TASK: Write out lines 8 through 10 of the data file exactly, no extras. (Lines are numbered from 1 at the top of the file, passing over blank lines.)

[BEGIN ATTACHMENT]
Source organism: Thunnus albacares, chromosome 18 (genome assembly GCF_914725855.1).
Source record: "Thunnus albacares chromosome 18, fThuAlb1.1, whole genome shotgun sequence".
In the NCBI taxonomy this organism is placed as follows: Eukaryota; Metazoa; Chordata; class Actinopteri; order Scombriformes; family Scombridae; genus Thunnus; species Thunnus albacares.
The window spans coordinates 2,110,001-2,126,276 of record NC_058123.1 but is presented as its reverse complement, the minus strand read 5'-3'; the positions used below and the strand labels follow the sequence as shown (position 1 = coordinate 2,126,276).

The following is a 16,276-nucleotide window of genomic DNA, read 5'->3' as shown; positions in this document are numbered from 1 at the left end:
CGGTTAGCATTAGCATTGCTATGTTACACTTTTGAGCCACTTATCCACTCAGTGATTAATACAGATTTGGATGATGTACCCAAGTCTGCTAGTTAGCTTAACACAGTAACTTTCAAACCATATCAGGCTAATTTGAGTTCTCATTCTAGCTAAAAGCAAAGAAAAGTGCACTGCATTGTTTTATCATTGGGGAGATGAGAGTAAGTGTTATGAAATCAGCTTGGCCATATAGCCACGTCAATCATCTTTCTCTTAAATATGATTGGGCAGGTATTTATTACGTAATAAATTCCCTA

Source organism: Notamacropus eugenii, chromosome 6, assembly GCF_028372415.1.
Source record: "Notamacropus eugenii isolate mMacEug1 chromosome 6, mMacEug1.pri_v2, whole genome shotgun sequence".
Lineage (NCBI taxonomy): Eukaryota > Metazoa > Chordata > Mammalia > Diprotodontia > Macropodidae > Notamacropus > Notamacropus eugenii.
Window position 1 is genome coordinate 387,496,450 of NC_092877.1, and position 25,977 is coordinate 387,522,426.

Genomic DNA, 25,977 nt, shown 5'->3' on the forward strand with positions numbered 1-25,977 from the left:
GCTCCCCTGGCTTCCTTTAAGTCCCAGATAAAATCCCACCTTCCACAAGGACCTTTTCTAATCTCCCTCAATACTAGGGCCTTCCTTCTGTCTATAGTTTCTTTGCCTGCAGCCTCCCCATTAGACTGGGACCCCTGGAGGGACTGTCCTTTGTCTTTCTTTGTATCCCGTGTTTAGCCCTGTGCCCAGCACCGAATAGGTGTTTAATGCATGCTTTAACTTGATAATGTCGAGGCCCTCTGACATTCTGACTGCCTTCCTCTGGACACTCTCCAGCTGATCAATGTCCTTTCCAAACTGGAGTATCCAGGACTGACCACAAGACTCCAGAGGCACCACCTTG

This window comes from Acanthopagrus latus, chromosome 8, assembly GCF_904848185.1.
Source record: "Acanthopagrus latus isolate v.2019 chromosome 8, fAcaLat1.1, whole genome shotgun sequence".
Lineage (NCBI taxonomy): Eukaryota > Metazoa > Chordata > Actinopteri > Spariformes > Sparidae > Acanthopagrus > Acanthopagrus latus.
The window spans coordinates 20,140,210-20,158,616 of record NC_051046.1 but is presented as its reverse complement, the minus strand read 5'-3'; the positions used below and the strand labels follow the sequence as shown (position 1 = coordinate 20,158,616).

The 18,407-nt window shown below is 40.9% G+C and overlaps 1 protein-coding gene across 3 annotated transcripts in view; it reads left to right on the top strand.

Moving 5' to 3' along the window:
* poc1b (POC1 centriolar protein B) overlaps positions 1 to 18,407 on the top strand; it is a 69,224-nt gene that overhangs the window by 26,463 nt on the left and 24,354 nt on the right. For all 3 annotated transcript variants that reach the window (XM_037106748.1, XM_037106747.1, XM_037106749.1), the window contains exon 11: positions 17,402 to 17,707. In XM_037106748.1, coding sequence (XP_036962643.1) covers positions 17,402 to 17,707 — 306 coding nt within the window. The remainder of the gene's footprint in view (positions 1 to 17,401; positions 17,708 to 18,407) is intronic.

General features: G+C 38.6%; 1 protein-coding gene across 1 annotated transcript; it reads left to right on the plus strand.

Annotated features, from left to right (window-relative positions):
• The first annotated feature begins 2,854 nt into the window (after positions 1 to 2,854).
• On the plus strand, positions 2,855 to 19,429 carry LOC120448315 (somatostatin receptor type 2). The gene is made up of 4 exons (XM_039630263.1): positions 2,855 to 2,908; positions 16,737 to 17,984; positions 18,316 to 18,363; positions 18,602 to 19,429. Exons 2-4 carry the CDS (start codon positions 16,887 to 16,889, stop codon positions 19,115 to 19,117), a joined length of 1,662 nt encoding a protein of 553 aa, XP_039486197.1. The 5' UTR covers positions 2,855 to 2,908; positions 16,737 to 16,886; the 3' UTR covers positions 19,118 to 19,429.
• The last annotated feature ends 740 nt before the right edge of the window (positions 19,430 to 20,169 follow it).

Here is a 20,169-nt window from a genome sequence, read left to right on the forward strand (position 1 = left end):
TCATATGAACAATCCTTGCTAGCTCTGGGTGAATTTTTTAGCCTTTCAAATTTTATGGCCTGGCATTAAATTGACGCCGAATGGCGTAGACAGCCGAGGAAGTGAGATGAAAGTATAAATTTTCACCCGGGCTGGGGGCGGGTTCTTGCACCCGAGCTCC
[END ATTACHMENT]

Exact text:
Source record: "Notamacropus eugenii isolate mMacEug1 chromosome 6, mMacEug1.pri_v2, whole genome shotgun sequence".
Lineage (NCBI taxonomy): Eukaryota > Metazoa > Chordata > Mammalia > Diprotodontia > Macropodidae > Notamacropus > Notamacropus eugenii.
Window position 1 is genome coordinate 387,496,450 of NC_092877.1, and position 25,977 is coordinate 387,522,426.